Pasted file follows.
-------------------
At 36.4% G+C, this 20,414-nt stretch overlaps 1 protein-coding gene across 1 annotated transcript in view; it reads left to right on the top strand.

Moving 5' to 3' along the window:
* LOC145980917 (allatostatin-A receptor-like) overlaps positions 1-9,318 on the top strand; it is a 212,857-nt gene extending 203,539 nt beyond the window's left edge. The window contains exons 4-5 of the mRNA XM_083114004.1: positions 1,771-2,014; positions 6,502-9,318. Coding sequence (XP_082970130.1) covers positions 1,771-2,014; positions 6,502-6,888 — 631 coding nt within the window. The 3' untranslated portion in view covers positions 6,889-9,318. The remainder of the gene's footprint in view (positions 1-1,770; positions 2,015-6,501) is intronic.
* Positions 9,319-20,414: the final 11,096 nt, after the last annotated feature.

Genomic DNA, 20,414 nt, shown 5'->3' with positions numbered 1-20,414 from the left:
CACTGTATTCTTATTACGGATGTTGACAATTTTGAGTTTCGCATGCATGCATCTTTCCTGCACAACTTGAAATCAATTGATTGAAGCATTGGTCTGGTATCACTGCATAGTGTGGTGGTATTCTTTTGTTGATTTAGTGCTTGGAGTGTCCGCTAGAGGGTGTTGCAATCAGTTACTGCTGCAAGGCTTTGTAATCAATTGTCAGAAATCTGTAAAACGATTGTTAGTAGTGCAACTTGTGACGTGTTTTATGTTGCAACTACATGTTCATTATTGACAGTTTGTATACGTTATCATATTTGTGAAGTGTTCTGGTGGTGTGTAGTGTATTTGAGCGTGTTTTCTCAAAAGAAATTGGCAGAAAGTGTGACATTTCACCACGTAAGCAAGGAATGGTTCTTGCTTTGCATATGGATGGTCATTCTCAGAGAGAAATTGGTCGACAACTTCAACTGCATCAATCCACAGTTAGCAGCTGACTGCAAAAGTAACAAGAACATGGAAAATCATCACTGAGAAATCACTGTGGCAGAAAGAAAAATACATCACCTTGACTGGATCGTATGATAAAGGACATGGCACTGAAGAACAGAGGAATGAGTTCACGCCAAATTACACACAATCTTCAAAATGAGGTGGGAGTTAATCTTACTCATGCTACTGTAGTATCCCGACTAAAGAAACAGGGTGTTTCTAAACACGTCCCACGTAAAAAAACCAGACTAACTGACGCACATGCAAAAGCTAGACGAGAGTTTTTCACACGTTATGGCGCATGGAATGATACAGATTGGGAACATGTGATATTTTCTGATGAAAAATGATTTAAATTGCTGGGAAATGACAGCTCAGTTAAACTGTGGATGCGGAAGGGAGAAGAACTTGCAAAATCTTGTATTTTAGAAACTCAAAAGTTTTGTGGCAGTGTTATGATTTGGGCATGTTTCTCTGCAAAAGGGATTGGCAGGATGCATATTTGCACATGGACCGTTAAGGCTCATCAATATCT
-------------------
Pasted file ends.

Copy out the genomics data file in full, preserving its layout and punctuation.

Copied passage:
At 36.4% G+C, this 20,414-nt stretch overlaps 1 protein-coding gene across 1 annotated transcript in view; it reads left to right on the top strand.

Moving 5' to 3' along the window:
* LOC145980917 (allatostatin-A receptor-like) overlaps positions 1-9,318 on the top strand; it is a 212,857-nt gene extending 203,539 nt beyond the window's left edge. The window contains exons 4-5 of the mRNA XM_083114004.1: positions 1,771-2,014; positions 6,502-9,318. Coding sequence (XP_082970130.1) covers positions 1,771-2,014; positions 6,502-6,888 — 631 coding nt within the window. The 3' untranslated portion in view covers positions 6,889-9,318. The remainder of the gene's footprint in view (positions 1-1,770; positions 2,015-6,501) is intronic.
* Positions 9,319-20,414: the final 11,096 nt, after the last annotated feature.

Genomic DNA, 20,414 nt, shown 5'->3' with positions numbered 1-20,414 from the left:
CACTGTATTCTTATTACGGATGTTGACAATTTTGAGTTTCGCATGCATGCATCTTTCCTGCACAACTTGAAATCAATTGATTGAAGCATTGGTCTGGTATCACTGCATAGTGTGGTGGTATTCTTTTGTTGATTTAGTGCTTGGAGTGTCCGCTAGAGGGTGTTGCAATCAGTTACTGCTGCAAGGCTTTGTAATCAATTGTCAGAAATCTGTAAAACGATTGTTAGTAGTGCAACTTGTGACGTGTTTTATGTTGCAACTACATGTTCATTATTGACAGTTTGTATACGTTATCATATTTGTGAAGTGTTCTGGTGGTGTGTAGTGTATTTGAGCGTGTTTTCTCAAAAGAAATTGGCAGAAAGTGTGACATTTCACCACGTAAGCAAGGAATGGTTCTTGCTTTGCATATGGATGGTCATTCTCAGAGAGAAATTGGTCGACAACTTCAACTGCATCAATCCACAGTTAGCAGCTGACTGCAAAAGTAACAAGAACATGGAAAATCATCACTGAGAAATCACTGTGGCAGAAAGAAAAATACATCACCTTGACTGGATCGTATGATAAAGGACATGGCACTGAAGAACAGAGGAATGAGTTCACGCCAAATTACACACAATCTTCAAAATGAGGTGGGAGTTAATCTTACTCATGCTACTGTAGTATCCCGACTAAAGAAACAGGGTGTTTCTAAACACGTCCCACGTAAAAAAACCAGACTAACTGACGCACATGCAAAAGCTAGACGAGAGTTTTTCACACGTTATGGCGCATGGAATGATACAGATTGGGAACATGTGATATTTTCTGATGAAAAATGATTTAAATTGCTGGGAAATGACAGCTCAGTTAAACTGTGGATGCGGAAGGGAGAAGAACTTGCAAAATCTTGTATTTTAGAAACTCAAAAGTTTTGTGGCAGTGTTATGATTTGGGCATGTTTCTCTGCAAAAGGGATTGGCAGGATGCATATTTGCACATGGACCGTTAAGGCTCATCAATATCT